The same thing could be said about news and information. Mainstream journalism on the left and right has gone down the path of social media by appealing to the lowest common denominator. Journalists no longer question evidence presented to them but instead choose to recycle other journalists’ works. It is not the integrity and objectivity of the information that matters, but how much anger and other negative emotions it can provoke. Forget facts. Cancel culture runs amok; questions raised against mainstream narratives are deemed as disinformation and fake news, only to be legitimised when it is convenient for the powers that be. It is getting more difficult to separate facts from geopolitical narrative manipulation put forth by both neoliberal and neoconservative interest groups and paid think tanks keen to maintain the global economic status quo and military hegemony, despite the warnings given six decades ago by Dwight D. Eisenhower. In 2021, the world seems more fractured than ever. As a self-professed global nomad who straddles the East and the West, I am bitterly disappointed by this tide of events.
If we go down the rabbit hole to question the world we live in, the bleakness never seems to end. Pull ourselves back far enough however, we might realise that humanity have always been plagued with greed, incompetence, power play, and deception.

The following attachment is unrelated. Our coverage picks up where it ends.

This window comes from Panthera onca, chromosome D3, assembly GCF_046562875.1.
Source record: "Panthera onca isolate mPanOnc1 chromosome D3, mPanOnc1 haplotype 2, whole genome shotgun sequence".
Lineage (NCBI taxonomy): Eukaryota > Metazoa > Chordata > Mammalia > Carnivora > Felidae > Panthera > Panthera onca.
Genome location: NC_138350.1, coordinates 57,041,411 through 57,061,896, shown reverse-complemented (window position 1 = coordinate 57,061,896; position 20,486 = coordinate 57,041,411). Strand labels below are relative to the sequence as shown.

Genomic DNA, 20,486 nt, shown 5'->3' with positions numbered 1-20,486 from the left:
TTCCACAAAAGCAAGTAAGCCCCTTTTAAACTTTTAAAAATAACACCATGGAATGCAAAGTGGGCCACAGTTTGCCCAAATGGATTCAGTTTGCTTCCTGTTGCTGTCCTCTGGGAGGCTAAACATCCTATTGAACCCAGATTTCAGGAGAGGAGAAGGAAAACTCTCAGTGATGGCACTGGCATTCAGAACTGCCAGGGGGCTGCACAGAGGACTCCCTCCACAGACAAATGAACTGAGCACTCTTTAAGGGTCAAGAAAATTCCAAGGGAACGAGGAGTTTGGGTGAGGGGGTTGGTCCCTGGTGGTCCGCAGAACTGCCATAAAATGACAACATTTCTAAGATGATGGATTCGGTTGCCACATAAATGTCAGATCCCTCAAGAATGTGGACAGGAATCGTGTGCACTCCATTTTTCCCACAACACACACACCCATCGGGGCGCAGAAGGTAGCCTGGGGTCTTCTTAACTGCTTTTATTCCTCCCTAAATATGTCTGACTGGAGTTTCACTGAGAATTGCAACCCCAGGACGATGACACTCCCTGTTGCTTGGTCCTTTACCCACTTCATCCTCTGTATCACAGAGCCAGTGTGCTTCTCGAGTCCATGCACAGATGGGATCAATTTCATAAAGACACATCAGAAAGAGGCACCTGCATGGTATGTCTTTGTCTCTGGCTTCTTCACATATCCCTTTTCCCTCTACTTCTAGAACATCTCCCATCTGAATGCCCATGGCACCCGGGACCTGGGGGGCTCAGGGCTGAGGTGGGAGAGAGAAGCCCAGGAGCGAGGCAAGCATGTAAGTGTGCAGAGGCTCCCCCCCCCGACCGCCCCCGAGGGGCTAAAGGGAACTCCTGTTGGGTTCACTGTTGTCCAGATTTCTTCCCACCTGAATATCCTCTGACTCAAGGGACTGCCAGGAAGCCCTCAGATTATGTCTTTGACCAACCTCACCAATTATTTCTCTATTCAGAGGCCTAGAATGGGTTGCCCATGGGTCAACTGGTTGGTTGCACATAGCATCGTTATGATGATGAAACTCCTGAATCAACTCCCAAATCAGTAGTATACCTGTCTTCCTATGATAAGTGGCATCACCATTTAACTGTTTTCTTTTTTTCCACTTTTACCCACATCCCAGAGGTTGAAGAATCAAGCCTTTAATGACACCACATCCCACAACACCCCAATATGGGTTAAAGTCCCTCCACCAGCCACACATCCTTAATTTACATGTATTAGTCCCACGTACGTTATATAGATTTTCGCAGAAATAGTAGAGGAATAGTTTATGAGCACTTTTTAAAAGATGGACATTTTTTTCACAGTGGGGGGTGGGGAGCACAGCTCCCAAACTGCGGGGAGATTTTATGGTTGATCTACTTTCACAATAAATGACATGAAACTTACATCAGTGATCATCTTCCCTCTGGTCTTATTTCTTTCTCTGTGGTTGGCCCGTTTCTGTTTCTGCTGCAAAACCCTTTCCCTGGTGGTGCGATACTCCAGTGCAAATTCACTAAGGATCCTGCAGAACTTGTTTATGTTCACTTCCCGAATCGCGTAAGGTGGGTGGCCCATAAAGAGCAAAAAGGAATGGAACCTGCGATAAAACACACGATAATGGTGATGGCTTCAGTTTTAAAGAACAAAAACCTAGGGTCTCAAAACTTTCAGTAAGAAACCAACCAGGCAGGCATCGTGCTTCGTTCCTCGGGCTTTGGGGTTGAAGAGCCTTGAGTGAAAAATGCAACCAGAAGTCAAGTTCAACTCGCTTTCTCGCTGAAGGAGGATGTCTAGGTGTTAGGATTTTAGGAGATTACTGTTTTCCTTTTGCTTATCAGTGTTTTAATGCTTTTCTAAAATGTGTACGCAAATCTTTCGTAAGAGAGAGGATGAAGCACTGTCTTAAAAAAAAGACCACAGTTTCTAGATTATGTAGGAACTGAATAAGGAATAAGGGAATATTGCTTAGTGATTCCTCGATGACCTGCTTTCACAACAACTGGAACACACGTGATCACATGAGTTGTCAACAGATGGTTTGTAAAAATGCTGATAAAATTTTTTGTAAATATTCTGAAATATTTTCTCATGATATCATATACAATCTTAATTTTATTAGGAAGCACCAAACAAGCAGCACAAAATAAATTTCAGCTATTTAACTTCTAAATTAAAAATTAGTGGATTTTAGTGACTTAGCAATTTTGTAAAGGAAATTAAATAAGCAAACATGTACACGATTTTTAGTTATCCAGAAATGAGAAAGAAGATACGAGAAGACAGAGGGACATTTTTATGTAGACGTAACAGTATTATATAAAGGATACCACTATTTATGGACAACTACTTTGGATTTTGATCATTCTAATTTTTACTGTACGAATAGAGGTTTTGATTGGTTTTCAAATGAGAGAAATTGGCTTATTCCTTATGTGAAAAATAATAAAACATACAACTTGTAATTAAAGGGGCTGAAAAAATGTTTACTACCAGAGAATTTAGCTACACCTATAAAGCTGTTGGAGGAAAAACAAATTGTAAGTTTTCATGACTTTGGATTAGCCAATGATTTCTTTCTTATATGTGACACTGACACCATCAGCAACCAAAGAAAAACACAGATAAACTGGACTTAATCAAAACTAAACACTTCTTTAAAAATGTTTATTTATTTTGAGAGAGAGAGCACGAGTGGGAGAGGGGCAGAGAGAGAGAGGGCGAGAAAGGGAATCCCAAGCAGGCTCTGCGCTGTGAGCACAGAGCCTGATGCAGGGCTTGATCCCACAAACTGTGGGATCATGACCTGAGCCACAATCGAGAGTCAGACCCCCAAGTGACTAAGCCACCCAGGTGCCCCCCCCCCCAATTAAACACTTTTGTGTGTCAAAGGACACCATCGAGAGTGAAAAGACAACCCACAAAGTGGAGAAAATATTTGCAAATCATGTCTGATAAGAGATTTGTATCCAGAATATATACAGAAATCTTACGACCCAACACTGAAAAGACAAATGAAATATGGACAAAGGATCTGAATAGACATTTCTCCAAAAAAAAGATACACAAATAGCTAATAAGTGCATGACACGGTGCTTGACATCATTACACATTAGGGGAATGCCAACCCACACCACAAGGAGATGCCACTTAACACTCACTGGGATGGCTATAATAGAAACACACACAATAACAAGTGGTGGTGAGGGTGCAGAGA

Faced with the hopelessness of it all, we would do well to listen to Voltaire and tend to our garden first. There are things that we can still do for the good of our communities, and there are things that should be left to rot on their own. But we must never give up our freedom of choice – the choice to do the right thing.
It is imperative that we cultivate a considered form of consumption. Not all consumptions are made equal. Certain material consumptions can enrich our lives, many don’t. Some should only be consumed in small quantities, others should be made into a habit. When our physical wellbeing and mental capacity are supplied with good nutrition, rest, exercise, and well-rounded knowledge that sharpens our critical thinking skills, we will be more equipped to laugh at the tragedies that have – and will continue to – befall upon us while giving us the strength and conviction to protect the good parts that the world still has to offer.